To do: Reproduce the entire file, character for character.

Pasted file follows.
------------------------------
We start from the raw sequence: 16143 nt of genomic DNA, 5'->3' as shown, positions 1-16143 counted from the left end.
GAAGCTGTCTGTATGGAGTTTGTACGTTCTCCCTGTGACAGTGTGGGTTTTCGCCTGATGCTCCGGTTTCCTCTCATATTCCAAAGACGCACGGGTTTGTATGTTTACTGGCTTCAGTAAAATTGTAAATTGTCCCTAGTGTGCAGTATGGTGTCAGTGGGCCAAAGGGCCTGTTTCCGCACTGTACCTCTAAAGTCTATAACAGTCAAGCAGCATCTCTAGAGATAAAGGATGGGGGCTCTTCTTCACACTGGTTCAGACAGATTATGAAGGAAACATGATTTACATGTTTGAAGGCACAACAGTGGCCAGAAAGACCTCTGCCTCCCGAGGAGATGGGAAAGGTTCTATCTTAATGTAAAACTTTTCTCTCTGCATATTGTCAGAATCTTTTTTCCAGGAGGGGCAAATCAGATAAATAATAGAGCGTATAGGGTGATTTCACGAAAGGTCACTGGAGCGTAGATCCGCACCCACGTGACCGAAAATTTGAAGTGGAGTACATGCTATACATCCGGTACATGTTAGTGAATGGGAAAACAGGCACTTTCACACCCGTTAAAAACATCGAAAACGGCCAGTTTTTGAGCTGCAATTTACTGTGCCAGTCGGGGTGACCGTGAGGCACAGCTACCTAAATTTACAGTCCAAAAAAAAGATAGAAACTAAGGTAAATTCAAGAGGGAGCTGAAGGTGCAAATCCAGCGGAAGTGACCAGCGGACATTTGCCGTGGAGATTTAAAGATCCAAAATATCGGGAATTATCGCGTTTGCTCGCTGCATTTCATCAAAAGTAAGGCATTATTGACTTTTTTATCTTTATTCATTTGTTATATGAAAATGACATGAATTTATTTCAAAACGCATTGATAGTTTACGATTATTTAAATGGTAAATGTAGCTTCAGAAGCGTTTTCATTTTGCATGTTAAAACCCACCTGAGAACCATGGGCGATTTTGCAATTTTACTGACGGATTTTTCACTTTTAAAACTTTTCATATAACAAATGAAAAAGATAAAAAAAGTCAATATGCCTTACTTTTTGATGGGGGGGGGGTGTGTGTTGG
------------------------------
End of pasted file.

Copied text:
We start from the raw sequence: 16143 nt of genomic DNA, 5'->3' as shown, positions 1-16143 counted from the left end.
GAAGCTGTCTGTATGGAGTTTGTACGTTCTCCCTGTGACAGTGTGGGTTTTCGCCTGATGCTCCGGTTTCCTCTCATATTCCAAAGACGCACGGGTTTGTATGTTTACTGGCTTCAGTAAAATTGTAAATTGTCCCTAGTGTGCAGTATGGTGTCAGTGGGCCAAAGGGCCTGTTTCCGCACTGTACCTCTAAAGTCTATAACAGTCAAGCAGCATCTCTAGAGATAAAGGATGGGGGCTCTTCTTCACACTGGTTCAGACAGATTATGAAGGAAACATGATTTACATGTTTGAAGGCACAACAGTGGCCAGAAAGACCTCTGCCTCCCGAGGAGATGGGAAAGGTTCTATCTTAATGTAAAACTTTTCTCTCTGCATATTGTCAGAATCTTTTTTCCAGGAGGGGCAAATCAGATAAATAATAGAGCGTATAGGGTGATTTCACGAAAGGTCACTGGAGCGTAGATCCGCACCCACGTGACCGAAAATTTGAAGTGGAGTACATGCTATACATCCGGTACATGTTAGTGAATGGGAAAACAGGCACTTTCACACCCGTTAAAAACATCGAAAACGGCCAGTTTTTGAGCTGCAATTTACTGTGCCAGTCGGGGTGACCGTGAGGCACAGCTACCTAAATTTACAGTCCAAAAAAAAGATAGAAACTAAGGTAAATTCAAGAGGGAGCTGAAGGTGCAAATCCAGCGGAAGTGACCAGCGGACATTTGCCGTGGAGATTTAAAGATCCAAAATATCGGGAATTATCGCGTTTGCTCGCTGCATTTCATCAAAAGTAAGGCATTATTGACTTTTTTATCTTTATTCATTTGTTATATGAAAATGACATGAATTTATTTCAAAACGCATTGATAGTTTACGATTATTTAAATGGTAAATGTAGCTTCAGAAGCGTTTTCATTTTGCATGTTAAAACCCACCTGAGAACCATGGGCGATTTTGCAATTTTACTGACGGATTTTTCACTTTTAAAACTTTTCATATAACAAATGAAAAAGATAAAAAAAGTCAATATGCCTTACTTTTTGATGGGGGGGGGGTGTGTGTTGG